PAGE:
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"Analog" in H-Delay is NOT "just noise", it shapes harmonics!

On another forum I heard someone dismiss the analog knob in H-Delay as being just noise. I knew already from my ears that it was more than that, but I needed to prove it.

So I ran it through a spectrum viewer. You can see it in PAZ-Frequency but I ended up using a 3rd party tool which is much higher resolution.

What I discovered is – H-Delay is adding significant harmonics to signals that pass through. “Analog” has 5 settings: Off plus 4 variations. Even when “off”, it’s doing a lot… but the other 4 settings lets you shape the generation of harmonics.

Run a 100hz sine wav through to see this on a spectrum viewer!

So anyone who loves this incredible delay plugin like I do — I suggest looking at what it does through a high res spectrum view so you can add eyes to your ears and get a better understanding of what’s happening.

Also, the LoFi button is a lowpass filter that starts at 5khz and completely cuts off by 8.5khz. That, too, is a useful button.

This has always been my #1 goto delay plugin, but discovering the harmonic shaping of the 5 analog settings makes me even happier with it. You get 5 flavors of analog-style delay with H-Delay, and that’s awesome.

PS. Running pink noise and sine waves through your plugins, with a detailed spectrum view is a great way to actually understand what your plugins are doing. Once you see what’s happening, it helps clue your ear in on the various subtleties so you notice them even if you didn’t before…

And remember – subtleties are important. If you have a subtle difference on every track, and those subtle difference add up across 20-40 tragic — you’re talking about a massive difference in sound by time it’s summed on your master bus.

The difference can be as significant as digital/cold/sterile versus warm/saturated/full-of-life.

A sine wave or pink noise passed through a plugin with a detailed spectrum view can help you better understand those subtleties so they can be applied across your entire mix to add up to significant character.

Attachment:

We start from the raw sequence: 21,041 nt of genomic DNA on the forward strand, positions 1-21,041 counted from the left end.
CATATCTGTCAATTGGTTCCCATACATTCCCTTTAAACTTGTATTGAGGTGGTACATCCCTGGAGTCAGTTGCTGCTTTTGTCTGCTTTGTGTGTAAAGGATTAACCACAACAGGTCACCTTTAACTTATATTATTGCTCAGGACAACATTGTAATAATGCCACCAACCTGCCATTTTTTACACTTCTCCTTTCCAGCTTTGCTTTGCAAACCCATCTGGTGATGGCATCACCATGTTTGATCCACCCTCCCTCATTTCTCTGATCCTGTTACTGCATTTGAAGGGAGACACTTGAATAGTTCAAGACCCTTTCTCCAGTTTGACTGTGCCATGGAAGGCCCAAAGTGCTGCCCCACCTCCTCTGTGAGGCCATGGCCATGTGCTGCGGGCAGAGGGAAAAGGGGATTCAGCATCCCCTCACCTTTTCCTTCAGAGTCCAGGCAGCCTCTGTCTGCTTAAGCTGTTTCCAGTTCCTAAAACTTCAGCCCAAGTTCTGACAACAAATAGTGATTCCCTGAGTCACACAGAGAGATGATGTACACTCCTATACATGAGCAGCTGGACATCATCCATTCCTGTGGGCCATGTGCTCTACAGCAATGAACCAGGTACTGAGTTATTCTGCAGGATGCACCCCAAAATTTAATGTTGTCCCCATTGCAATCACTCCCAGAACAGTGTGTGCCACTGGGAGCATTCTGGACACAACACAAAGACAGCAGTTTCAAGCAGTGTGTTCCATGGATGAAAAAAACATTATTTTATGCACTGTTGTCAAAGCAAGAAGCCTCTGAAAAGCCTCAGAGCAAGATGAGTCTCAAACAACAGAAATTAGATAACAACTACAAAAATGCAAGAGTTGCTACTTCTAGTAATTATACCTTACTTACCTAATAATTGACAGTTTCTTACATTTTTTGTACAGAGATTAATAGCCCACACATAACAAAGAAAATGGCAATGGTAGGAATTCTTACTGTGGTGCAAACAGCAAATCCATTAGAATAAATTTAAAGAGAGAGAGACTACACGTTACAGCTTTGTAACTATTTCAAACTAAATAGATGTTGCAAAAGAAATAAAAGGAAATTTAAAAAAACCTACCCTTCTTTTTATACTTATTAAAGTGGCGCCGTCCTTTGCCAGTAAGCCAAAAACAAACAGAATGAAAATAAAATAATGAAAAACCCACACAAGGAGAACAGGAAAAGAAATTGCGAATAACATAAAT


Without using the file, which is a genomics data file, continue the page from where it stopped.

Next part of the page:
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Yeah you’re right. There’s just a some ambiguity with their choice to label the control “Analog” just as they do on their other plugins. Except instead of Noise this pretty much allows you two select “emulation type”. Two early analog units, two tape I believe.

H-Comp also follows suit with this control allowing you to chose between compressor types. I’m pretty sure setting 1 gives you something close to the API and 3 gives you the Neve V-Comp, at least I’m pretty sure.

I haven’t figured out what the other modes are loosely based after, though. At a guess 2 may be the SSL and 4 might be the Fairchild or the CLA-2A

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Oh, very interesting!

@simon.a.billington – you’re super knowledgeable about Waves products. Do you know if there are any Waves compressors that offer auto-gain besides the ones in the SSL Channel? (And I don’t mean RVox, I know about that one.)

I find autogain to be very useful when dialing in the right amount of compression, sometimes, because you can hear the change instantly.

The API 2500 is the only one I’m aware of. I believe it’s on by default, its the little red button beneath the Output dial. It’s possible the MaxxVolume might, thats another clever tool for levels that are tough to control. However, I suspect not.

You’re right though. Autogain can be really useful. I’m always going to and fro from the threshold to the makeup control. I’m surprised not enough compressors offer this.

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Oh thanks! I have the API 2500 but haven’t fully explored it yet. I will go further with it!

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